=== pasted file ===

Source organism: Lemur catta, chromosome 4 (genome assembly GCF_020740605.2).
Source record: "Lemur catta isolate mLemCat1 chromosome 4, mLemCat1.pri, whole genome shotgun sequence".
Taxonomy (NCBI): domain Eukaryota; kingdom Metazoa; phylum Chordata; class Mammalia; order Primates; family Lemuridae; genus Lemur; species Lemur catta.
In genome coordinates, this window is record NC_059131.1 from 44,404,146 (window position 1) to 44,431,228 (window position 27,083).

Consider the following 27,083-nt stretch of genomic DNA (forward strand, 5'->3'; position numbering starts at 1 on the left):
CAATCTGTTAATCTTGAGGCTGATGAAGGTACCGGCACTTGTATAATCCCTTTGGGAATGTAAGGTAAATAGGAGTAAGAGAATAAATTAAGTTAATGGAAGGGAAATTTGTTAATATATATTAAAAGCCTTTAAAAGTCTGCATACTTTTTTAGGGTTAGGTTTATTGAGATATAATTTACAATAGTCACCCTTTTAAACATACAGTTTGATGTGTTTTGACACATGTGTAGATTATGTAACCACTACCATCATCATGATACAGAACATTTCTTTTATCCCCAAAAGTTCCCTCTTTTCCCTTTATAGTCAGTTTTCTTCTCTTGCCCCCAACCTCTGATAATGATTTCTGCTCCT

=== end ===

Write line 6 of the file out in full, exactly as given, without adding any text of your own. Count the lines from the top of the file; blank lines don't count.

CAATCTGTTAATCTTGAGGCTGATGAAGGTACCGGCACTTGTATAATCCCTTTGGGAATGTAAGGTAAATAGGAGTAAGAGAATAAATTAAGTTAATGGAAGGGAAATTTGTTAATATATATTAAAAGCCTTTAAAAGTCTGCATACTTTTTTAGGGTTAGGTTTATTGAGATATAATTTACAATAGTCACCCTTTTAAACATACAGTTTGATGTGTTTTGACACATGTGTAGATTATGTAACCACTACCATCATCATGATACAGAACATTTCTTTTATCCCCAAAAGTTCCCTCTTTTCCCTTTATAGTCAGTTTTCTTCTCTTGCCCCCAACCTCTGATAATGATTTCTGCTCCT